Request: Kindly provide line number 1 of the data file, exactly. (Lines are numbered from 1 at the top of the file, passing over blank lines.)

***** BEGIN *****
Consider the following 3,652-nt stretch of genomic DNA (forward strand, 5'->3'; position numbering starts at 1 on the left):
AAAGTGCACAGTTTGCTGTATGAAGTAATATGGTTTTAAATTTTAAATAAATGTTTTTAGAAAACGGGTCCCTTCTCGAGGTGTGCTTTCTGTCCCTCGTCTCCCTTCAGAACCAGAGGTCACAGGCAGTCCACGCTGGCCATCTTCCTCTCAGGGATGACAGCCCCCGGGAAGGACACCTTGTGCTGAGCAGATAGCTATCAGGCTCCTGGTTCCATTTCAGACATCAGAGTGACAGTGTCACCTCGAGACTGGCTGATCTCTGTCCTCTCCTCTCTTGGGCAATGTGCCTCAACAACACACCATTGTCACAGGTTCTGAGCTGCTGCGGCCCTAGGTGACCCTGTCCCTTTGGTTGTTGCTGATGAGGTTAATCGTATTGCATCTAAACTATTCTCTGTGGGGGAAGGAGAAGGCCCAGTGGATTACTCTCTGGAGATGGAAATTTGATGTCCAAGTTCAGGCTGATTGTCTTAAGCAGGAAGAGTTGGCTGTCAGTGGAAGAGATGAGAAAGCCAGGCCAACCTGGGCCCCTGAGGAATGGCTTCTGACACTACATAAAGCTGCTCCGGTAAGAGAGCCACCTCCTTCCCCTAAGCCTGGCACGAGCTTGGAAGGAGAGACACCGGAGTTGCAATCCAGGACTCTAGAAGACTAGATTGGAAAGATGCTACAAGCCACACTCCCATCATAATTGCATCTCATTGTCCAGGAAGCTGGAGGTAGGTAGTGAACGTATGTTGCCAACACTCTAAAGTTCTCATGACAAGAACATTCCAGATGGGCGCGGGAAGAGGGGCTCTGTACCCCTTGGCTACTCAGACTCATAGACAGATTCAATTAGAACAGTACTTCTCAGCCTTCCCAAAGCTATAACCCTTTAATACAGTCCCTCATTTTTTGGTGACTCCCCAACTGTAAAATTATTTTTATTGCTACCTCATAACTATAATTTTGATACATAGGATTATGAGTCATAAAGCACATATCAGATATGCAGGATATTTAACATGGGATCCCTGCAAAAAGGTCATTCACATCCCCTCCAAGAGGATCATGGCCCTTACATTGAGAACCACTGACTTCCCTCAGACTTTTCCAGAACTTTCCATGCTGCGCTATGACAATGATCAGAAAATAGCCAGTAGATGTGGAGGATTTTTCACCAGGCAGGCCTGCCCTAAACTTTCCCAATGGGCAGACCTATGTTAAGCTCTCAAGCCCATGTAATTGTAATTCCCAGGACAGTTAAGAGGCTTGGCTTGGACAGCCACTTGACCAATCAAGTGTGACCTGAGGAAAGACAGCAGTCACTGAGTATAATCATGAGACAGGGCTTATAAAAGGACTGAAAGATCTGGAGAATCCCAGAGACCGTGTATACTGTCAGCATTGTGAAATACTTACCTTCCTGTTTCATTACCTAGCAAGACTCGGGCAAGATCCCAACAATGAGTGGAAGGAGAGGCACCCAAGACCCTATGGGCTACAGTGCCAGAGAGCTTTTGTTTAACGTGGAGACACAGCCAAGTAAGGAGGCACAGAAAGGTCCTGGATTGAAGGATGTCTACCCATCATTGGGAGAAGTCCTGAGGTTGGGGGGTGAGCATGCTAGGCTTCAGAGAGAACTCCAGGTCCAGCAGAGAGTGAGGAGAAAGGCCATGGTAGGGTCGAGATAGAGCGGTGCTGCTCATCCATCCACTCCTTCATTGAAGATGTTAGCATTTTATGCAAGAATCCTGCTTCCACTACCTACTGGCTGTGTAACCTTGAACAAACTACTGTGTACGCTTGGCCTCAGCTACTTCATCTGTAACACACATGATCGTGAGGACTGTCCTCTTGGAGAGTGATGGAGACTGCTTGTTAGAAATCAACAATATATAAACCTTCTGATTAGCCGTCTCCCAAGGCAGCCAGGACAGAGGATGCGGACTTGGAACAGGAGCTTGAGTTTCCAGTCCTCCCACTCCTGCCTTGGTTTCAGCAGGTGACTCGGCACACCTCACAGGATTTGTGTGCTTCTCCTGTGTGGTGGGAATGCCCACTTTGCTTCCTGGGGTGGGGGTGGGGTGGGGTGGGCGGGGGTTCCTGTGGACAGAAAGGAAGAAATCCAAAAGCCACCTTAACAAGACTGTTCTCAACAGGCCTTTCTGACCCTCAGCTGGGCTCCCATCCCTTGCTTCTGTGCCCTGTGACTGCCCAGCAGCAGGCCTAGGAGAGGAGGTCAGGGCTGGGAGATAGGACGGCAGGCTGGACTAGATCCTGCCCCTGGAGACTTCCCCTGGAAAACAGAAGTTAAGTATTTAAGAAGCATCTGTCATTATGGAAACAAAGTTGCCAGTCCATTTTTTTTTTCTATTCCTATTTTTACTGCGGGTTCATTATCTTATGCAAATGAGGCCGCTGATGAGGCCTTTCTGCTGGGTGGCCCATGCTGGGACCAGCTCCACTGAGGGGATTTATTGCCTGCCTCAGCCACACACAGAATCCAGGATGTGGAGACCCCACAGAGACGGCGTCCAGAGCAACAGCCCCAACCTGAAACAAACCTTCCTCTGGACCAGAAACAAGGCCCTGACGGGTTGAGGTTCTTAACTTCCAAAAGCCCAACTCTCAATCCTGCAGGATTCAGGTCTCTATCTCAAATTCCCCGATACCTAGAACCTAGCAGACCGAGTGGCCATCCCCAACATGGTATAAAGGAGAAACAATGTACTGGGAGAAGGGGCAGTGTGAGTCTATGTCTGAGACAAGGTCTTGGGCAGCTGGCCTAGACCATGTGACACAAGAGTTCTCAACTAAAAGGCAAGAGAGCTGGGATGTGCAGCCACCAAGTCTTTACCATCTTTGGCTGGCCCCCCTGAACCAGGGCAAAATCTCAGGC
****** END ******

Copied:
Consider the following 3,652-nt stretch of genomic DNA (forward strand, 5'->3'; position numbering starts at 1 on the left):